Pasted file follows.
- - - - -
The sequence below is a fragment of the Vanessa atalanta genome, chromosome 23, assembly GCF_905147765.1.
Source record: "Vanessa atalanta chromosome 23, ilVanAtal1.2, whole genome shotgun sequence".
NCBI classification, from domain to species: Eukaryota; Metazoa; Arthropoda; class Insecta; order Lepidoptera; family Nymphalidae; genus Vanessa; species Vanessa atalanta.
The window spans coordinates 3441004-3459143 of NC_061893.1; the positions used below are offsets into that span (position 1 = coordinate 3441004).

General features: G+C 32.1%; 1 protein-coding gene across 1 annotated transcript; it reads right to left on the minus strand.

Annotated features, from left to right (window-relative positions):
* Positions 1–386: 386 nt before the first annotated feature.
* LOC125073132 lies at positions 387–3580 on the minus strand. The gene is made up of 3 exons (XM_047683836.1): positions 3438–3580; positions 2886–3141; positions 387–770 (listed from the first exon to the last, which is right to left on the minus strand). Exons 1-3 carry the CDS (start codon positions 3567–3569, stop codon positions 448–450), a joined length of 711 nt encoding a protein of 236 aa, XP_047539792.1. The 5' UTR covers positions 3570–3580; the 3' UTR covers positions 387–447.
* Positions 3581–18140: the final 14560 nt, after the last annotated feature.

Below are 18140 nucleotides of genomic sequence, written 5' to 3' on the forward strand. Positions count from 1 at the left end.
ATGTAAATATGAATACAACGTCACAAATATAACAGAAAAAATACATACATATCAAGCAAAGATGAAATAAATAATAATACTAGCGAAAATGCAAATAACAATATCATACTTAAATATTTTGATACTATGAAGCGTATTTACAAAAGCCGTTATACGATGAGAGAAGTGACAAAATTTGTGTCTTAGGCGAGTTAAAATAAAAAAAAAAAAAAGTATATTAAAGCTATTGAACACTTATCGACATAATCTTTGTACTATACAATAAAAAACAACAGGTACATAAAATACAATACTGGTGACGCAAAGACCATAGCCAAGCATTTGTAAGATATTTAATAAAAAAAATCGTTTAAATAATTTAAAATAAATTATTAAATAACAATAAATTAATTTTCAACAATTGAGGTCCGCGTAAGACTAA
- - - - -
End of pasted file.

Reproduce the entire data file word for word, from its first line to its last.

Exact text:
The sequence below is a fragment of the Vanessa atalanta genome, chromosome 23, assembly GCF_905147765.1.
Source record: "Vanessa atalanta chromosome 23, ilVanAtal1.2, whole genome shotgun sequence".
NCBI classification, from domain to species: Eukaryota; Metazoa; Arthropoda; class Insecta; order Lepidoptera; family Nymphalidae; genus Vanessa; species Vanessa atalanta.
The window spans coordinates 3441004-3459143 of NC_061893.1; the positions used below are offsets into that span (position 1 = coordinate 3441004).

General features: G+C 32.1%; 1 protein-coding gene across 1 annotated transcript; it reads right to left on the minus strand.

Annotated features, from left to right (window-relative positions):
* Positions 1–386: 386 nt before the first annotated feature.
* LOC125073132 lies at positions 387–3580 on the minus strand. The gene is made up of 3 exons (XM_047683836.1): positions 3438–3580; positions 2886–3141; positions 387–770 (listed from the first exon to the last, which is right to left on the minus strand). Exons 1-3 carry the CDS (start codon positions 3567–3569, stop codon positions 448–450), a joined length of 711 nt encoding a protein of 236 aa, XP_047539792.1. The 5' UTR covers positions 3570–3580; the 3' UTR covers positions 387–447.
* Positions 3581–18140: the final 14560 nt, after the last annotated feature.

Below are 18140 nucleotides of genomic sequence, written 5' to 3' on the forward strand. Positions count from 1 at the left end.
ATGTAAATATGAATACAACGTCACAAATATAACAGAAAAAATACATACATATCAAGCAAAGATGAAATAAATAATAATACTAGCGAAAATGCAAATAACAATATCATACTTAAATATTTTGATACTATGAAGCGTATTTACAAAAGCCGTTATACGATGAGAGAAGTGACAAAATTTGTGTCTTAGGCGAGTTAAAATAAAAAAAAAAAAAAGTATATTAAAGCTATTGAACACTTATCGACATAATCTTTGTACTATACAATAAAAAACAACAGGTACATAAAATACAATACTGGTGACGCAAAGACCATAGCCAAGCATTTGTAAGATATTTAATAAAAAAAATCGTTTAAATAATTTAAAATAAATTATTAAATAACAATAAATTAATTTTCAACAATTGAGGTCCGCGTAAGACTAA